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Jim Dodge announces for Orland Park Mayor
Can a perennial Republican candidate for public office like Jim Dodge win the office of Orland Park Mayor? His past elections outside of Orland Park suggest not, but his Republican base in Orland Park tells a different story. But that depends on what Republican Mayor Keith Pekau does. Pekau defeated longtime Democrat and Orland Mayor Dan McLaughlin by a huge landslide that was embarrassing for McLaughlin and the Democrats.
By Ray Hanania
Can Orland Park Trustee Jim Dodge win the office of Orland Park Mayor? Dodge told reporters this past week that he plans to run for Mayor of Orland Park against incumbent Mayor Keith Pekau in April 2021.
Pekau surprised the world when he easily defeated longtime Mayor Dan McLaughlin in April 2017. McLaughlin made a greed-grab, a political term for a popular public servant who at the end of his career decides to grab as much as he can before retiring. McLaughlin wanted a whopping pension from Orland Park and equally whopping pay hike. Instead, he got a whopping political beating from a newcomer who had no real prior experience in politics.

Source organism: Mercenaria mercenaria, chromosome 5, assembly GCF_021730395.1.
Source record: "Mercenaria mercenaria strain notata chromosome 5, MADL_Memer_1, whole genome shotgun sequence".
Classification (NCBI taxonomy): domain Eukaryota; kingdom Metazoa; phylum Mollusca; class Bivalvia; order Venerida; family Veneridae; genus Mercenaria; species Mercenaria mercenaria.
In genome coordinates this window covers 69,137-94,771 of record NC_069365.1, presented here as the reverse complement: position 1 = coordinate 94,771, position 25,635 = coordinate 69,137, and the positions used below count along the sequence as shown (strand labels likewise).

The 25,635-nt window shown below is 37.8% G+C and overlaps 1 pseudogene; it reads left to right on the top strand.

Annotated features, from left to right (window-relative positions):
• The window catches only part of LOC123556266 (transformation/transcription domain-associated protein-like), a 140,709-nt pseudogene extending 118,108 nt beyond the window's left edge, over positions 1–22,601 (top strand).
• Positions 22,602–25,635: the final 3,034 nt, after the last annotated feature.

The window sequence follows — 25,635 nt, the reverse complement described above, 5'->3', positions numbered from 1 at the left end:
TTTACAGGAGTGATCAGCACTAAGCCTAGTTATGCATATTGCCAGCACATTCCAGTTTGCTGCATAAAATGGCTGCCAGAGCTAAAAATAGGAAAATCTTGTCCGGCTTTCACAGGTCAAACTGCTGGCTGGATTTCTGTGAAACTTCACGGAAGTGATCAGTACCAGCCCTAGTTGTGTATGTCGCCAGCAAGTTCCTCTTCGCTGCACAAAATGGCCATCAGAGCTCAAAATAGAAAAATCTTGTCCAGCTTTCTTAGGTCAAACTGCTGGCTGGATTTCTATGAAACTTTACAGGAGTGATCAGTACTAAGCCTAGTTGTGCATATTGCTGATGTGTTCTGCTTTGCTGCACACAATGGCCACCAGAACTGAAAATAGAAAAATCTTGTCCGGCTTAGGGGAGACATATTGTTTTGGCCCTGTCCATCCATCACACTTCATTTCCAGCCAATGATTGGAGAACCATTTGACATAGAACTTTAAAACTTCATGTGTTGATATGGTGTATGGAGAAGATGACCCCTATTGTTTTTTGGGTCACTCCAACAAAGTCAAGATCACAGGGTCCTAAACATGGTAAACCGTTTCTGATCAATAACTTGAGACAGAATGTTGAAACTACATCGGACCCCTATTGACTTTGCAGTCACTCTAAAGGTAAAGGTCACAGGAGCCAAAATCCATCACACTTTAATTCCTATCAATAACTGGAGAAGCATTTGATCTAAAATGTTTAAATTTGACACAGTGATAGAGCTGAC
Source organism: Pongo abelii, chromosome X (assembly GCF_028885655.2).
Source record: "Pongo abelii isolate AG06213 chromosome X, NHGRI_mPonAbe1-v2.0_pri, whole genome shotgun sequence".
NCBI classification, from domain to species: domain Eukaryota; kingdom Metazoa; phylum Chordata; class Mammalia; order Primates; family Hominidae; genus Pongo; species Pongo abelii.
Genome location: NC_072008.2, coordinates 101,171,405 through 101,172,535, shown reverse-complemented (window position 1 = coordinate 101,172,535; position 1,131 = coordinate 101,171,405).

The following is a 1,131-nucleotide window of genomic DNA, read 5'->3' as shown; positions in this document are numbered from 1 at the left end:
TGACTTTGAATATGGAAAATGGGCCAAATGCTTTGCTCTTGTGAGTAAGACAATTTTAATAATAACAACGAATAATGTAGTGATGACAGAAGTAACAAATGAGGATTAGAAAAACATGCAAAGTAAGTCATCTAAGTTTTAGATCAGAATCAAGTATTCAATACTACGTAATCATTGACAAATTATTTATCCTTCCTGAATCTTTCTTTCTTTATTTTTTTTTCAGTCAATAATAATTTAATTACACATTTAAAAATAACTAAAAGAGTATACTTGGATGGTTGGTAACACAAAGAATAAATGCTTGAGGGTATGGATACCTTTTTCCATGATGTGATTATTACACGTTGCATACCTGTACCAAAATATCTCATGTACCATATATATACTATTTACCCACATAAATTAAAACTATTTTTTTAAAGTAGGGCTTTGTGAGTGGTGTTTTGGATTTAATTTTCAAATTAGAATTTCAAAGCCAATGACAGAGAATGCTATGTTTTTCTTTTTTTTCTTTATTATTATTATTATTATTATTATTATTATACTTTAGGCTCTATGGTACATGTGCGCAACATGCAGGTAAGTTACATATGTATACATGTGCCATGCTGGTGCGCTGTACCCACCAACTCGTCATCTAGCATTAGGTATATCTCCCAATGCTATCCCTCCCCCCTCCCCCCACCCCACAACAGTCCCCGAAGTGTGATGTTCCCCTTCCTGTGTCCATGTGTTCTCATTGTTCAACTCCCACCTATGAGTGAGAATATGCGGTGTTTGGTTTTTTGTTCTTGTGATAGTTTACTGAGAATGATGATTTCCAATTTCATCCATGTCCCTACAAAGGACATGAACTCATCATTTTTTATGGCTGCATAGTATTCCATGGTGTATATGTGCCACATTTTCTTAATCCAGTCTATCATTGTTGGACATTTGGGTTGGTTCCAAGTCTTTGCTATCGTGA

But while I like Mayor Pekau, I am not sure he can win re-election without changing his style of governing. He’s between a rock and a hard place in Orland Park, handicapped with the “Rauner factor,” a term that describes Governor Bruce Rauner’s failed four-year term as governor. Rauner could not achieve anything because he didn’t have the votes to do anything and he lacked the charisma, personality or the clever new ideas to inspire voters across party lines to pressure the controlling party, the Democrats, to support him.
Jim Dodge, a longtime Republican who many say has run for more offices than Anthony Martin Trigona, just got whooped in the statewide race for Illinois Treasurer. Democrat Michael Frerichs defeated Dodge by a huge margin statewide, 57 percent (2.5 million votes) to 39 percent (1.7 million votes).
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The Orland Park Mayoral election isn’t until April 2021 — the elections this Spring in 2019 are for local trustee spots — but the real key is how did voters vote inside Orland Park, which remains a traditionally strong Republican bastion.